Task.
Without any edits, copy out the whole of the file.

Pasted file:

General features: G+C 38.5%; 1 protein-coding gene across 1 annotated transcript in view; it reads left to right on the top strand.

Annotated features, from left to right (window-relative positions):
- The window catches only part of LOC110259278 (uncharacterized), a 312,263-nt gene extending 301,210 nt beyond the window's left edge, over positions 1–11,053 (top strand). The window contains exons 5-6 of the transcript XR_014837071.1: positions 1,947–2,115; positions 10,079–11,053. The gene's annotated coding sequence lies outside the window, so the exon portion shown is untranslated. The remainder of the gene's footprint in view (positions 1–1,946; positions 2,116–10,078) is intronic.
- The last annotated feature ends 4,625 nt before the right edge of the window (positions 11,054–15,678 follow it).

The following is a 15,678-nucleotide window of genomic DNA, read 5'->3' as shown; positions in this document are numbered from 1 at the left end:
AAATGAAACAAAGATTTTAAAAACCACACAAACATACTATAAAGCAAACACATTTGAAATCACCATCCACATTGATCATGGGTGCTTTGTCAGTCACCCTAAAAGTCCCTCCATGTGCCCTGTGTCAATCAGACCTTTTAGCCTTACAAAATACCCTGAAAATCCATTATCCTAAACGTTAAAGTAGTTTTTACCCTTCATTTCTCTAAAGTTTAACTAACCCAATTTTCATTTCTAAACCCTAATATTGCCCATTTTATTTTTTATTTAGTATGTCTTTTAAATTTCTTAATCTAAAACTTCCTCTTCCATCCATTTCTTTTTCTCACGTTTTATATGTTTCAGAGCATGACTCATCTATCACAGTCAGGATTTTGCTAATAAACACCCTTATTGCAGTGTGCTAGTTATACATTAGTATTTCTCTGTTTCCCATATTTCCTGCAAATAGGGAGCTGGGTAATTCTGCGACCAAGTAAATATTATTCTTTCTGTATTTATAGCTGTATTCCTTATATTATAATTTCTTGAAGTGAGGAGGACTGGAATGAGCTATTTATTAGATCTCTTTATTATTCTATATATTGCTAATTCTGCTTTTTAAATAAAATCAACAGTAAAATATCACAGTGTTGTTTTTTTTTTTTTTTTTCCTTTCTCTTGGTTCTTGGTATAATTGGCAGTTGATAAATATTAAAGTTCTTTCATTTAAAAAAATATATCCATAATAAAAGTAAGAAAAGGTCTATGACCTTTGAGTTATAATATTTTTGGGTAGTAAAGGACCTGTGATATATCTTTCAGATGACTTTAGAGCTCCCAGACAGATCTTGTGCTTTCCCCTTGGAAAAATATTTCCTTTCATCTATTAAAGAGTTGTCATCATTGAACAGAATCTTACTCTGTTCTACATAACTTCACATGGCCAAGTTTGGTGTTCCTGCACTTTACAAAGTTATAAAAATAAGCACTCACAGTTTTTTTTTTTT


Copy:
General features: G+C 38.5%; 1 protein-coding gene across 1 annotated transcript in view; it reads left to right on the top strand.

Annotated features, from left to right (window-relative positions):
- The window catches only part of LOC110259278 (uncharacterized), a 312,263-nt gene extending 301,210 nt beyond the window's left edge, over positions 1–11,053 (top strand). The window contains exons 5-6 of the transcript XR_014837071.1: positions 1,947–2,115; positions 10,079–11,053. The gene's annotated coding sequence lies outside the window, so the exon portion shown is untranslated. The remainder of the gene's footprint in view (positions 1–1,946; positions 2,116–10,078) is intronic.
- The last annotated feature ends 4,625 nt before the right edge of the window (positions 11,054–15,678 follow it).

The following is a 15,678-nucleotide window of genomic DNA, read 5'->3' as shown; positions in this document are numbered from 1 at the left end:
AAATGAAACAAAGATTTTAAAAACCACACAAACATACTATAAAGCAAACACATTTGAAATCACCATCCACATTGATCATGGGTGCTTTGTCAGTCACCCTAAAAGTCCCTCCATGTGCCCTGTGTCAATCAGACCTTTTAGCCTTACAAAATACCCTGAAAATCCATTATCCTAAACGTTAAAGTAGTTTTTACCCTTCATTTCTCTAAAGTTTAACTAACCCAATTTTCATTTCTAAACCCTAATATTGCCCATTTTATTTTTTATTTAGTATGTCTTTTAAATTTCTTAATCTAAAACTTCCTCTTCCATCCATTTCTTTTTCTCACGTTTTATATGTTTCAGAGCATGACTCATCTATCACAGTCAGGATTTTGCTAATAAACACCCTTATTGCAGTGTGCTAGTTATACATTAGTATTTCTCTGTTTCCCATATTTCCTGCAAATAGGGAGCTGGGTAATTCTGCGACCAAGTAAATATTATTCTTTCTGTATTTATAGCTGTATTCCTTATATTATAATTTCTTGAAGTGAGGAGGACTGGAATGAGCTATTTATTAGATCTCTTTATTATTCTATATATTGCTAATTCTGCTTTTTAAATAAAATCAACAGTAAAATATCACAGTGTTGTTTTTTTTTTTTTTTTTCCTTTCTCTTGGTTCTTGGTATAATTGGCAGTTGATAAATATTAAAGTTCTTTCATTTAAAAAAATATATCCATAATAAAAGTAAGAAAAGGTCTATGACCTTTGAGTTATAATATTTTTGGGTAGTAAAGGACCTGTGATATATCTTTCAGATGACTTTAGAGCTCCCAGACAGATCTTGTGCTTTCCCCTTGGAAAAATATTTCCTTTCATCTATTAAAGAGTTGTCATCATTGAACAGAATCTTACTCTGTTCTACATAACTTCACATGGCCAAGTTTGGTGTTCCTGCACTTTACAAAGTTATAAAAATAAGCACTCACAGTTTTTTTTTTTT